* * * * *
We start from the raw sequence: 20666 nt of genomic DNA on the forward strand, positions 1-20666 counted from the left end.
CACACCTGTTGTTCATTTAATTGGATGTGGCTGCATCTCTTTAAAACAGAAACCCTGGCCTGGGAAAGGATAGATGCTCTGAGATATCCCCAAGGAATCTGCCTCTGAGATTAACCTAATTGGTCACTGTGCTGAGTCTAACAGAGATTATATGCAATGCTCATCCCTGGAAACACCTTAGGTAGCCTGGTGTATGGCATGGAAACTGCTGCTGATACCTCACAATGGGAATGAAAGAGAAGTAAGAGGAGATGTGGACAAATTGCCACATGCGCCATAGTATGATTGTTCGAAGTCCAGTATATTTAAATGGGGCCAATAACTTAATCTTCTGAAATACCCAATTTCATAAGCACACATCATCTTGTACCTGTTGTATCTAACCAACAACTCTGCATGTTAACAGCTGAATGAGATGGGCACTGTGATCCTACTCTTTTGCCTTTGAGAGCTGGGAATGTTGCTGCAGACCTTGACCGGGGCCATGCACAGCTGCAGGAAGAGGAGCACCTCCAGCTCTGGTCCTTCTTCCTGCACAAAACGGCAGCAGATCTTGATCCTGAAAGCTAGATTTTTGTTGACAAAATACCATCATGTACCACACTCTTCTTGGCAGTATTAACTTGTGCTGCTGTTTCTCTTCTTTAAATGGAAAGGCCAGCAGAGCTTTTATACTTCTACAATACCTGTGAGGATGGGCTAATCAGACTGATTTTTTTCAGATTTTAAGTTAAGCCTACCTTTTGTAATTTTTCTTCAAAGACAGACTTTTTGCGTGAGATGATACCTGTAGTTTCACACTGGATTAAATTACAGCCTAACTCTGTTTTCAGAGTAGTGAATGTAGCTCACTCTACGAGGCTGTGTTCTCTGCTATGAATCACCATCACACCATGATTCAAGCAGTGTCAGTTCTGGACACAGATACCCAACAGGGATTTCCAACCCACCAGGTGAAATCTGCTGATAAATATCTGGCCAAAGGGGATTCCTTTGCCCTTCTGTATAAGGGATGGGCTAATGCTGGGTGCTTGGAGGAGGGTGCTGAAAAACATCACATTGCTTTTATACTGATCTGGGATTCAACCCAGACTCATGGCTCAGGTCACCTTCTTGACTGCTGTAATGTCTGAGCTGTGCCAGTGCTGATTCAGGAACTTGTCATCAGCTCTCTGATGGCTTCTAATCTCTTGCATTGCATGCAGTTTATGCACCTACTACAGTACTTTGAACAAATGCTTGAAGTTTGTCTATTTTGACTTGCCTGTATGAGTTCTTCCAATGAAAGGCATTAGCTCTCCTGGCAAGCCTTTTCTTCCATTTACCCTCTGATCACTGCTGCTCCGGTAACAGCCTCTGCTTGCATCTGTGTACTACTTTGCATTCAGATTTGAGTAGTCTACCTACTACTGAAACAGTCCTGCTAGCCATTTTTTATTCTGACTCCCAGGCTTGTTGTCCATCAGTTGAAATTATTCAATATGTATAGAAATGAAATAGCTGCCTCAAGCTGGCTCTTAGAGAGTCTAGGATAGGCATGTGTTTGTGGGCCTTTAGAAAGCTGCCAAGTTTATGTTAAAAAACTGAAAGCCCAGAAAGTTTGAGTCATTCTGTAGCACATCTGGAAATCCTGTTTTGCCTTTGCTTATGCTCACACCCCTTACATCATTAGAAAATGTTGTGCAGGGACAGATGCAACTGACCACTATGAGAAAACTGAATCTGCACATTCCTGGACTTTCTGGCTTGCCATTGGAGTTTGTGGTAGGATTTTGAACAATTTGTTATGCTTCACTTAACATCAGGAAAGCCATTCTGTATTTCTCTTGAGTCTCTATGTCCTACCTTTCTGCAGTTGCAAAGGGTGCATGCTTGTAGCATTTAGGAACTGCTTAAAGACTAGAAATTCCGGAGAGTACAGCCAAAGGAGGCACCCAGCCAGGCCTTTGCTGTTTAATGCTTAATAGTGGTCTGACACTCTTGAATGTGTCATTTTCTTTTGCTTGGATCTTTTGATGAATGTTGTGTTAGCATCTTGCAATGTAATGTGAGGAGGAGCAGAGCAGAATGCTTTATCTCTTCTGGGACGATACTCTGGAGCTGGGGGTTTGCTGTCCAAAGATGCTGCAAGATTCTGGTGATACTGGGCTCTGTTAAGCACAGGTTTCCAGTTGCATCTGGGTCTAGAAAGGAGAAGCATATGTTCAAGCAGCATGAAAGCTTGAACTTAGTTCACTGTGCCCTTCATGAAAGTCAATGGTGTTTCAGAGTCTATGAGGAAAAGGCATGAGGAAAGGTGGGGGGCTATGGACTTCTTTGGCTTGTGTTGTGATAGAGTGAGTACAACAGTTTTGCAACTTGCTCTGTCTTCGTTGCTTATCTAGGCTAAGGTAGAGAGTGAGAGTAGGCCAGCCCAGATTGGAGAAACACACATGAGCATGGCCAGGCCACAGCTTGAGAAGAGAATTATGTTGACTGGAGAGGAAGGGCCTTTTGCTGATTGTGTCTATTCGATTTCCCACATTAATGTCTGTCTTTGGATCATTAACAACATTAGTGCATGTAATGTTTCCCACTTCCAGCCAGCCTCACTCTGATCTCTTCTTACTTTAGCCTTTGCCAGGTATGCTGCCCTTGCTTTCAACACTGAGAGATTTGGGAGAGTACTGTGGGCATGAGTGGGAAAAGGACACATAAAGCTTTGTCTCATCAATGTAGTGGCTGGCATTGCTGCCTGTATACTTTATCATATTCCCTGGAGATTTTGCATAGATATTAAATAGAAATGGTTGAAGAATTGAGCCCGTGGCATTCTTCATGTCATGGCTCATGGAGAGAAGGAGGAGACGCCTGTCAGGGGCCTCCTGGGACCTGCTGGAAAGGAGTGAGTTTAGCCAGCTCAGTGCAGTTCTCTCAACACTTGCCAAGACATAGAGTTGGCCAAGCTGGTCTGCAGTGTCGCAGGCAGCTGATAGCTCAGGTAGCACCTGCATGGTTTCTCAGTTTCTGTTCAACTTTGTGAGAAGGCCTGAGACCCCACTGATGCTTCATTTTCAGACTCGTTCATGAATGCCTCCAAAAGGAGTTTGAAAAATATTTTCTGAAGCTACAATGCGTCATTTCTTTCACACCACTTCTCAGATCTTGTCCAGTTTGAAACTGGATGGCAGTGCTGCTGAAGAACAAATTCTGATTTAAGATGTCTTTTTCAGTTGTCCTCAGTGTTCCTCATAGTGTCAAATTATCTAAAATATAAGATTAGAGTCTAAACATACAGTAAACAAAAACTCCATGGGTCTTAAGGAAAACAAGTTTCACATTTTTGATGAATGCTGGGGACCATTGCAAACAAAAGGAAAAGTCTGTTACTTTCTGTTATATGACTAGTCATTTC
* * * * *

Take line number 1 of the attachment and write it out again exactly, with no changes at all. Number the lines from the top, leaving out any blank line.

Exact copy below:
We start from the raw sequence: 20666 nt of genomic DNA on the forward strand, positions 1-20666 counted from the left end.